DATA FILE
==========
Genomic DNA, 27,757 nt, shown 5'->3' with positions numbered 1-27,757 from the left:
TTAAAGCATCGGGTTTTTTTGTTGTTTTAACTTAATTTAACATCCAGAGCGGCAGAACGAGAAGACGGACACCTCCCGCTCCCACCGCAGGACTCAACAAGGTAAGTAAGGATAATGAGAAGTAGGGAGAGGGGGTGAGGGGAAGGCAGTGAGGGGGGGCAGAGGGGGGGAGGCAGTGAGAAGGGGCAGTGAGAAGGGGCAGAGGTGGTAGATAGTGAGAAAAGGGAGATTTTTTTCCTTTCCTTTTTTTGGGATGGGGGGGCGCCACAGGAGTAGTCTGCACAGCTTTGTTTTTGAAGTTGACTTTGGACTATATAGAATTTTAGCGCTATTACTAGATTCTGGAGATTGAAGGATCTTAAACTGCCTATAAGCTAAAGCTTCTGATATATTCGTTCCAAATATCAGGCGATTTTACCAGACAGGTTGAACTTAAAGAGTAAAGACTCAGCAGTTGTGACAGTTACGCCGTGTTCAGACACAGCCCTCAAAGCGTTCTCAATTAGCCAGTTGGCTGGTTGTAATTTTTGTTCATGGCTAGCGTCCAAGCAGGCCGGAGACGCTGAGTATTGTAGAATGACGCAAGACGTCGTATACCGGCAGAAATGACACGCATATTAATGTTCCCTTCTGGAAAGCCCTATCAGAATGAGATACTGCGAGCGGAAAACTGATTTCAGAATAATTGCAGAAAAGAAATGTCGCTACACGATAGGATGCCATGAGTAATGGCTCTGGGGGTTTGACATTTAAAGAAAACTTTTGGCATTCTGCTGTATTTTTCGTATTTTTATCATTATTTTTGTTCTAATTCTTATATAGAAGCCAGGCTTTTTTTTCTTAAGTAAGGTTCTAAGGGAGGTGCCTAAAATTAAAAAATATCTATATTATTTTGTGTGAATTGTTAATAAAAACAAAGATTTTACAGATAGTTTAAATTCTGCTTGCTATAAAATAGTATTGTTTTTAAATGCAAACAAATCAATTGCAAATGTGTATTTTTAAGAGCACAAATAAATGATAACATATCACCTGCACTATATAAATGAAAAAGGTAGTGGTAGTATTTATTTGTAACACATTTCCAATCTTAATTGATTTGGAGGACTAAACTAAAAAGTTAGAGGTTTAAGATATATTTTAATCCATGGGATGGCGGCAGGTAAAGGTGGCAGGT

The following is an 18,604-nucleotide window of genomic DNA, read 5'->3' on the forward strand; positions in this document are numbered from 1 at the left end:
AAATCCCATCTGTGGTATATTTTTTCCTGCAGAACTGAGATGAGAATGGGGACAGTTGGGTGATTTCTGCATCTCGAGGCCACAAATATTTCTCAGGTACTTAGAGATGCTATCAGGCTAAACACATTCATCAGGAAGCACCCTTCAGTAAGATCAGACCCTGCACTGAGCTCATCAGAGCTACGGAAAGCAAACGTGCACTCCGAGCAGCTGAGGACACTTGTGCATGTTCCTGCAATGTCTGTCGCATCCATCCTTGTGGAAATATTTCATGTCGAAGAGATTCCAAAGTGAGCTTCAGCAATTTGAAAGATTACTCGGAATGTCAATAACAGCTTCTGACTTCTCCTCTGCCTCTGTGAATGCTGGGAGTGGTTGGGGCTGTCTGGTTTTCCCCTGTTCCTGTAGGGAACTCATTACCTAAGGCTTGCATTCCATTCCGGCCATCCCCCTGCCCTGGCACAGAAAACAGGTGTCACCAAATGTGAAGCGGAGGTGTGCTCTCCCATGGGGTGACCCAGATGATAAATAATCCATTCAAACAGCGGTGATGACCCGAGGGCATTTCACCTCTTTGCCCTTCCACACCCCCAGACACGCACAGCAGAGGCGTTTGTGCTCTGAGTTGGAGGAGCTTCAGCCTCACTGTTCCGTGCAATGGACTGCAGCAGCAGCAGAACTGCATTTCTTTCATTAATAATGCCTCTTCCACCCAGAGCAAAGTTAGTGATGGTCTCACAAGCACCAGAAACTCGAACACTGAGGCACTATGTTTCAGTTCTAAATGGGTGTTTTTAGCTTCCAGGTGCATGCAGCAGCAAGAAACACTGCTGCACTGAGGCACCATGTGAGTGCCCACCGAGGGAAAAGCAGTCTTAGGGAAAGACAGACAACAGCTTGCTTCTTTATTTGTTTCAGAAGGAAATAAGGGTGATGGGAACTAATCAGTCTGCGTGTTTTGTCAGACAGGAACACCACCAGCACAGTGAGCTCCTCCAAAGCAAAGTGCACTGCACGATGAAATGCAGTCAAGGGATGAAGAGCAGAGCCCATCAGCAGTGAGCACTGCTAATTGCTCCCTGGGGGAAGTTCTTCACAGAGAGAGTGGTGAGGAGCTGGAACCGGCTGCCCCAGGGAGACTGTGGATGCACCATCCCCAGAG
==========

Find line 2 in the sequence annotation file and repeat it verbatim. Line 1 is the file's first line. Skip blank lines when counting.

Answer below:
TTAAAGCATCGGGTTTTTTTGTTGTTTTAACTTAATTTAACATCCAGAGCGGCAGAACGAGAAGACGGACACCTCCCGCTCCCACCGCAGGACTCAACAAGGTAAGTAAGGATAATGAGAAGTAGGGAGAGGGGGTGAGGGGAAGGCAGTGAGGGGGGGCAGAGGGGGGGAGGCAGTGAGAAGGGGCAGTGAGAAGGGGCAGAGGTGGTAGATAGTGAGAAAAGGGAGATTTTTTTCCTTTCCTTTTTTTGGGATGGGGGGGCGCCACAGGAGTAGTCTGCACAGCTTTGTTTTTGAAGTTGACTTTGGACTATATAGAATTTTAGCGCTATTACTAGATTCTGGAGATTGAAGGATCTTAAACTGCCTATAAGCTAAAGCTTCTGATATATTCGTTCCAAATATCAGGCGATTTTACCAGACAGGTTGAACTTAAAGAGTAAAGACTCAGCAGTTGTGACAGTTACGCCGTGTTCAGACACAGCCCTCAAAGCGTTCTCAATTAGCCAGTTGGCTGGTTGTAATTTTTGTTCATGGCTAGCGTCCAAGCAGGCCGGAGACGCTGAGTATTGTAGAATGACGCAAGACGTCGTATACCGGCAGAAATGACACGCATATTAATGTTCCCTTCTGGAAAGCCCTATCAGAATGAGATACTGCGAGCGGAAAACTGATTTCAGAATAATTGCAGAAAAGAAATGTCGCTACACGATAGGATGCCATGAGTAATGGCTCTGGGGGTTTGACATTTAAAGAAAACTTTTGGCATTCTGCTGTATTTTTCGTATTTTTATCATTATTTTTGTTCTAATTCTTATATAGAAGCCAGGCTTTTTTTTCTTAAGTAAGGTTCTAAGGGAGGTGCCTAAAATTAAAAAATATCTATATTATTTTGTGTGAATTGTTAATAAAAACAAAGATTTTACAGATAGTTTAAATTCTGCTTGCTATAAAATAGTATTGTTTTTAAATGCAAACAAATCAATTGCAAATGTGTATTTTTAAGAGCACAAATAAATGATAACATATCACCTGCACTATATAAATGAAAAAGGTAGTGGTAGTATTTATTTGTAACACATTTCCAATCTTAATTGATTTGGAGGACTAAACTAAAAAGTTAGAGGTTTAAGATATATTTTAATCCATGGGATGGCGGCAGGTAAAGGTGGCAGGT